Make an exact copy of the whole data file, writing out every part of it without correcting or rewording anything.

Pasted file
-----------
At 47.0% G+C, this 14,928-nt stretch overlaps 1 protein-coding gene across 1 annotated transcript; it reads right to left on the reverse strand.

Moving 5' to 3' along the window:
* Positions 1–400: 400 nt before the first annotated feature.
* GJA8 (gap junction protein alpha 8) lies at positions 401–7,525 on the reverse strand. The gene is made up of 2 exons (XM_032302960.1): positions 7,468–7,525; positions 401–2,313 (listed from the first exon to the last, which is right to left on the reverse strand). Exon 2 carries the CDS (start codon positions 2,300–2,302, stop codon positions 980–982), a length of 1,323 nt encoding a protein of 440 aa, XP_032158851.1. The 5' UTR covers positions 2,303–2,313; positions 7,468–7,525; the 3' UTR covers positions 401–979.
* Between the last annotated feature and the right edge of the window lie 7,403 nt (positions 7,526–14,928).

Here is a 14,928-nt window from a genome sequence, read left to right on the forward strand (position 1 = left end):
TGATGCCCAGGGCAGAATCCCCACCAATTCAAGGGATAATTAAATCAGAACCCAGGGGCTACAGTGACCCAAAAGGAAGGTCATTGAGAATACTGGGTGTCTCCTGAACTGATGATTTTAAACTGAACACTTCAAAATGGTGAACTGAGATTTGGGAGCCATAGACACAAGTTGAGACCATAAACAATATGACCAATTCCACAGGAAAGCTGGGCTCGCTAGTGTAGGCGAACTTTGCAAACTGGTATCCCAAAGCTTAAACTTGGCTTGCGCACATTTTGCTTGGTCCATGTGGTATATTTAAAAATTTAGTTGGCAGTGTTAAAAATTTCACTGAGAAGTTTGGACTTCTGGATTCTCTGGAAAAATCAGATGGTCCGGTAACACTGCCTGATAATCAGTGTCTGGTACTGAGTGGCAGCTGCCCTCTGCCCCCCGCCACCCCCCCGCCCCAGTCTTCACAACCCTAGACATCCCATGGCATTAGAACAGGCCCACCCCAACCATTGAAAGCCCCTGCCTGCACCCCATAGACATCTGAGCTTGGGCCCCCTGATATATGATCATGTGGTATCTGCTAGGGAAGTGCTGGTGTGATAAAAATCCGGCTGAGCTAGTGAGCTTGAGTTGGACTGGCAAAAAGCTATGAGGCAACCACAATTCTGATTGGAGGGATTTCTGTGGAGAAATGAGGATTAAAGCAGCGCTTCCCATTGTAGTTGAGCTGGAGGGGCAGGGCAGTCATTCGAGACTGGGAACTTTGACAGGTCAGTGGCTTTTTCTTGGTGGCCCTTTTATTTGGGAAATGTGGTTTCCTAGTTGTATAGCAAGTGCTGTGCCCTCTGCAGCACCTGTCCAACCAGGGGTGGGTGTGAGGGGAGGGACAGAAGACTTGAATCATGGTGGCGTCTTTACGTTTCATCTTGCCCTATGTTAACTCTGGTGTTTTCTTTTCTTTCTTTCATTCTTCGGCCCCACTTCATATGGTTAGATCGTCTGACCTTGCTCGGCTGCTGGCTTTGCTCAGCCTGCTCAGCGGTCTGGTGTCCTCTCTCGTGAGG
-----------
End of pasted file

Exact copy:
At 47.0% G+C, this 14,928-nt stretch overlaps 1 protein-coding gene across 1 annotated transcript; it reads right to left on the reverse strand.

Moving 5' to 3' along the window:
* Positions 1–400: 400 nt before the first annotated feature.
* GJA8 (gap junction protein alpha 8) lies at positions 401–7,525 on the reverse strand. The gene is made up of 2 exons (XM_032302960.1): positions 7,468–7,525; positions 401–2,313 (listed from the first exon to the last, which is right to left on the reverse strand). Exon 2 carries the CDS (start codon positions 2,300–2,302, stop codon positions 980–982), a length of 1,323 nt encoding a protein of 440 aa, XP_032158851.1. The 5' UTR covers positions 2,303–2,313; positions 7,468–7,525; the 3' UTR covers positions 401–979.
* Between the last annotated feature and the right edge of the window lie 7,403 nt (positions 7,526–14,928).

Here is a 14,928-nt window from a genome sequence, read left to right on the forward strand (position 1 = left end):
TGATGCCCAGGGCAGAATCCCCACCAATTCAAGGGATAATTAAATCAGAACCCAGGGGCTACAGTGACCCAAAAGGAAGGTCATTGAGAATACTGGGTGTCTCCTGAACTGATGATTTTAAACTGAACACTTCAAAATGGTGAACTGAGATTTGGGAGCCATAGACACAAGTTGAGACCATAAACAATATGACCAATTCCACAGGAAAGCTGGGCTCGCTAGTGTAGGCGAACTTTGCAAACTGGTATCCCAAAGCTTAAACTTGGCTTGCGCACATTTTGCTTGGTCCATGTGGTATATTTAAAAATTTAGTTGGCAGTGTTAAAAATTTCACTGAGAAGTTTGGACTTCTGGATTCTCTGGAAAAATCAGATGGTCCGGTAACACTGCCTGATAATCAGTGTCTGGTACTGAGTGGCAGCTGCCCTCTGCCCCCCGCCACCCCCCCGCCCCAGTCTTCACAACCCTAGACATCCCATGGCATTAGAACAGGCCCACCCCAACCATTGAAAGCCCCTGCCTGCACCCCATAGACATCTGAGCTTGGGCCCCCTGATATATGATCATGTGGTATCTGCTAGGGAAGTGCTGGTGTGATAAAAATCCGGCTGAGCTAGTGAGCTTGAGTTGGACTGGCAAAAAGCTATGAGGCAACCACAATTCTGATTGGAGGGATTTCTGTGGAGAAATGAGGATTAAAGCAGCGCTTCCCATTGTAGTTGAGCTGGAGGGGCAGGGCAGTCATTCGAGACTGGGAACTTTGACAGGTCAGTGGCTTTTTCTTGGTGGCCCTTTTATTTGGGAAATGTGGTTTCCTAGTTGTATAGCAAGTGCTGTGCCCTCTGCAGCACCTGTCCAACCAGGGGTGGGTGTGAGGGGAGGGACAGAAGACTTGAATCATGGTGGCGTCTTTACGTTTCATCTTGCCCTATGTTAACTCTGGTGTTTTCTTTTCTTTCTTTCATTCTTCGGCCCCACTTCATATGGTTAGATCGTCTGACCTTGCTCGGCTGCTGGCTTTGCTCAGCCTGCTCAGCGGTCTGGTGTCCTCTCTCGTGAGG